Is the Mental Health Movement Helping?

I’m really not sure.

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I don’t want to hide the fact I’ve experienced a major mental illness. It’s part of my life story. I know that from the depths of despair survival can happen.

Since being back ‘on the other side’ — in recovery, or perhaps simply able to take for granted I can function with daily tasks; that getting through a minute or an hour of a day is not a momentous task, weighed down in the agony of mental illness, I have been quick to support all movements towards acknowledging mental illness and helping others who are suffering such challenges feel less alone.

But lately I’m just not sure. Are these movements helping? Are the suicide statistics decreasing? I’m aware of recent suicides, for example, in ‘successful’ business people, and such tragic losses have rocked my world quite a bit even lately though I don’t know the people personally. Smart, capable people with access to resources designed to assist those at risk.

What’s going wrong? These losses are continuing, with those wide devastating ripple effects, including coinciding around awareness campaigns such as World Mental Health Day.

Is it the enormity of accepting one is unwell; mentally? Of joining a group where stigma has been rampant for so long? Where voices which were once silenced by institutions and archaic treatments are becoming more than just a silent murmur? Perhaps those vulnerable people who today see suicide as a convincing option do not want to enter such a world? Where people are fighting to no longer feel ostracized and alienated, cast aside with terrible labels such as loony or crazy.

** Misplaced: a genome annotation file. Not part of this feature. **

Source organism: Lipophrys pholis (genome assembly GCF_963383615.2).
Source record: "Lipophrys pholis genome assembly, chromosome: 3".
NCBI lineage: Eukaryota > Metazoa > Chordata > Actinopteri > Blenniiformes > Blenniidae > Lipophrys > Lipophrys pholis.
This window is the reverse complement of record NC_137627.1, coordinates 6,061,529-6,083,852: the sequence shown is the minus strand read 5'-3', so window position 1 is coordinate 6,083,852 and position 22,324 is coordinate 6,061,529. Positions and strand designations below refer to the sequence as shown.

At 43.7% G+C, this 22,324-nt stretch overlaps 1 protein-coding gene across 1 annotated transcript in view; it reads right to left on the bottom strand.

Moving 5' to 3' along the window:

I’d like to know the answer. To stop people from shortening their already short stays on this earth. The answer that helps them to move past hopelessness and be able to add rich experience after rich experience to their journey on this earth.

To those people who are still dying by suicide I’d like to see this permanent solution reversed — that instead of acting on pain that seems intolerable at that time and wanting to be free of problems that appear insurmountable in that moment, these people would feel a sense of belonging. Not belonging particularly to a group of people with mental health concerns but to humanity in general — where we all at times feel life is too hard, too painful and too uncertain.

So gathering the fear and hurt in their hearts, these vulnerable people instead of taking their own lives, allow another day where there is a chance of hope — of healing and recovery. Suicide doesn’t give that possibility.

I really do dig mental health awareness groups and organizations. I’m just not sure now if perhaps we are separating people out too much — between those who have experienced or experience mental illness and those who don’t?

Can we move towards just connecting more generally as people who experience hardship and suffering? Where we simply learn to look out for each other as the imperfect human beings we are and we acknowledge more freely that, at some times and in some places, we just want to give up? Through this greater acknowledgement of sameness in terms of human frailty the tangle of human vulnerabilities may not feel so insurmountable.

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